Slowly…painfully slowly, the 15 watt light bulb inside Old Sawadee’s pea-sized cerebral cortex began to dimly illuminate the cob-webbed depths of whatever part of my brain ancient memories are haphazardly stored. “Aren’t you supposed to be in the Philippines?” I tentatively inquired. His only response was more maniacal laughter. I tied to remember the last time I saw him. He certainly did not even vaguely resemble the person who was standing next to me. The person I remember had a head full of hair and definitely not a beard and mustache and a scalp smooth as a billiard ball…yet I couldn’t deny that now despite any change in sartorial fashion was indeed Korski! What a schmuck I felt like! Korski! The man had visited my home for a few days…granted it was some years ago, but for me not to recognize him was embarrassing to say the least.


Luckily Korski is a warm-hearted and generous man who immediately forgave me. He, Stick and I proceed to have a delicious dinner at Nefaritu, where we talked and reminisced for hours. Eventually the three of us said goodnight and each of us headed off into the night.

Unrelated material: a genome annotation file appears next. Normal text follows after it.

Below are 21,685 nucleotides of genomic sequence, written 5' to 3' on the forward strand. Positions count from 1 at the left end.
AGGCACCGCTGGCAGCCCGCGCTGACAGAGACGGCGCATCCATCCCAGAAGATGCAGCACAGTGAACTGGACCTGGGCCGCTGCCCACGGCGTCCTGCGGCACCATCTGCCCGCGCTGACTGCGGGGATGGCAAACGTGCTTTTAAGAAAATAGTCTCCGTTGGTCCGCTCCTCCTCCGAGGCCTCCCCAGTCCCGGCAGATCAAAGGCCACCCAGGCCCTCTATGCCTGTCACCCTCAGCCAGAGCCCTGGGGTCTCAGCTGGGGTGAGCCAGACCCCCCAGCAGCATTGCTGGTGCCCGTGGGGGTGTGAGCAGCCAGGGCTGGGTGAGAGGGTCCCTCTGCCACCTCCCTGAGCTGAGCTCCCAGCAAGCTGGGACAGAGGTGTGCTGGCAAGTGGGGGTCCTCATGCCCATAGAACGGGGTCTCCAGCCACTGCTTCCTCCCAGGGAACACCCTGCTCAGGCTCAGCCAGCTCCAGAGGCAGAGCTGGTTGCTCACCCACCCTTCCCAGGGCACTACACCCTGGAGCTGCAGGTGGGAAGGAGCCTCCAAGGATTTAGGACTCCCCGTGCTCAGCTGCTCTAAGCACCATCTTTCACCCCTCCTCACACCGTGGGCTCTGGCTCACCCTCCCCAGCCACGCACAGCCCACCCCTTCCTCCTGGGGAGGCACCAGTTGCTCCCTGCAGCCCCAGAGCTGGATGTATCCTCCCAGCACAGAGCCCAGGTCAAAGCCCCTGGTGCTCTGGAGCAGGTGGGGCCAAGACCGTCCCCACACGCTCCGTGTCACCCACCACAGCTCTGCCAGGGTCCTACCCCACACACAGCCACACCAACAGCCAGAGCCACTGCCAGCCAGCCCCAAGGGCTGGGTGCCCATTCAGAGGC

The next morning I grabbed a taxi and headed back to Don Meuang. Before long I was in the air, winging my way to Chiang Mai. A little over an hour later I was back in my truck, and after an uneventful drive I was back home in Lampang. I think I am a definite convert to flying to Bangkok.


Sitting here writing down this story I’m glad I have the ability to laugh at myself, because I have to congratulate Stick for giving me the best surprise I have had for many years. I will say though, that while Korski wasn’t looking I secretly memorized every one of his facial features, down to the very pores of his skin, so that the next time we meet, even if he has dyed his skin chartreuse or indigo and is sporting an enormous Afro, I will immediately greet him with, “Aren’t you supposed to be in the Philippines?”


Stickman's thoughts:


It was hilarious how long it took you to realise who it was. We went from chit chat in the Nana hotel lobby, to a slow walk outside, up soi 4, stopped at the Nana intersection, crossed the road, along to soi 3/1, up soi 3/1, in to the restaurant and it wasn't until then when you got it… I think Korski is still laughing now!